# Quotient modules and rings

Let $R$ be a local ring with maximal ideal $J$. Let $M$ be a finitely generated $R$-module, and let $V=M/JM$. Then if $\{x_1+JM,...,x_n+JM\}$ is a basis for $V$ over $R/J$, then $\{x_1, ... , x_n\}$ is a minimal set of generators for $M$.

Proof

Let $N=\sum_{i=1}^n Rx_i$. Since $x_i + JM$ generate $V=M/JM$, we have $M=N+JM$...(the proof continues)

Question

Something in this proof is making me feel uncomfortable. Why is it true that $M=N+JM$? I understand that any element of $N+JM$ is of course an element of $M$. Also if $m \in M$, we have $m + 0 \in M+JM$. Since the $x_i +JM$ generate $M/JM$, we (obviously) have $m \in N+JM$.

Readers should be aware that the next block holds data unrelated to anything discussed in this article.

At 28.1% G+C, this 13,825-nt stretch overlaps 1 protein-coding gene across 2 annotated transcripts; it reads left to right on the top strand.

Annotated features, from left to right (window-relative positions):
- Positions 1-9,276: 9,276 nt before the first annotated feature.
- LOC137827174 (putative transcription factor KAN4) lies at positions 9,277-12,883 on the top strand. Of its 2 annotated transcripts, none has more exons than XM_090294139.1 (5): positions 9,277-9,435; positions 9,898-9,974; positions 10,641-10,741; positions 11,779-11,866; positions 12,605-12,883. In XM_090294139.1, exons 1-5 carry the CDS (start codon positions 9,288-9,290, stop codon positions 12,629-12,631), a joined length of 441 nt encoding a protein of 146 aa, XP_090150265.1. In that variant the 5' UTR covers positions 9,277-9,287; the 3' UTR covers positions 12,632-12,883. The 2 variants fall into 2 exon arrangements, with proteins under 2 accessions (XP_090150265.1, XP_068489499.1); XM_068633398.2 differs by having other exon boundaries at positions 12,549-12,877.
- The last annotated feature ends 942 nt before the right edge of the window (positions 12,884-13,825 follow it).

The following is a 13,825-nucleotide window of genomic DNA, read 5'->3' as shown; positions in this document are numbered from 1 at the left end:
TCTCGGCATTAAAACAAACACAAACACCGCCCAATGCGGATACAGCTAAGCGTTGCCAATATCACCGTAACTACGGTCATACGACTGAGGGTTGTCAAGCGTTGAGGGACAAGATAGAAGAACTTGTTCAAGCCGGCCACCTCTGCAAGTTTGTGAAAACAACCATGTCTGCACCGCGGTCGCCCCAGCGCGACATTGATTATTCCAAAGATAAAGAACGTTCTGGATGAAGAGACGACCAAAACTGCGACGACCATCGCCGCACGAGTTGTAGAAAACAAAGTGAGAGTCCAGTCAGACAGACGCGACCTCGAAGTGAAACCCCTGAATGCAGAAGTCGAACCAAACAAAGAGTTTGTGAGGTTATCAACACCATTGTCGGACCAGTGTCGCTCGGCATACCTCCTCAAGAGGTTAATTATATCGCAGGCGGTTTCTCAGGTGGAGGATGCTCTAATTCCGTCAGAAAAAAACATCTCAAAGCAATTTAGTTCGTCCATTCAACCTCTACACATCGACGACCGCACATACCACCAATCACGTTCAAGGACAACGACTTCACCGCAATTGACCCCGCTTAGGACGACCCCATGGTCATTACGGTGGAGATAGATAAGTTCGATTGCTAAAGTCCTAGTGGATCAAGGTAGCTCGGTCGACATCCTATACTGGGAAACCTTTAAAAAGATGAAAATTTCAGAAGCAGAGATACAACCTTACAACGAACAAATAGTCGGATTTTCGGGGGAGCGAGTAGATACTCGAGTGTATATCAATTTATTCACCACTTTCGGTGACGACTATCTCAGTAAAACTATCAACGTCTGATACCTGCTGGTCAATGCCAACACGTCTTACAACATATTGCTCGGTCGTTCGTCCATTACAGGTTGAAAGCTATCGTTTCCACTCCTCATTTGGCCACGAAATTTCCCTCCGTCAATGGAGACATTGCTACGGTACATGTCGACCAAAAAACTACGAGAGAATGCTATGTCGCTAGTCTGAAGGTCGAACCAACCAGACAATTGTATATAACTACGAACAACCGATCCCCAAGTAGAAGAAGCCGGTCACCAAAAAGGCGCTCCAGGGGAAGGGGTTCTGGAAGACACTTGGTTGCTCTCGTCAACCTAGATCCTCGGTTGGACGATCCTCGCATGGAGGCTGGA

But then we also have $M=M+JM$, right? Because for $m \in M$, we have $m + 0 \in JM$. Since elements of $M$ and $JM$ are obviously contained in $M$, their sum $M+JM$ must also be contained in $M$. This means that $M = M + JM$. But does this not imply that $M/JM = M$? Because elements of $M/JM$ are of the form $m+JM$ for $m \in M$, right?

This theorem (and proof) is from (0.3.4) Proposition in here [http://www.math.uiuc.edu/~r-ash/ComAlg/ComAlg0.pdf] [Broken][1]

[1]: http://www.math.uiuc.edu/~r-ash/ComAlg/ComAlg0.pdf

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$$M/JM = (M+JM) /JM \cong M/(M\cap JM) = M/JM$$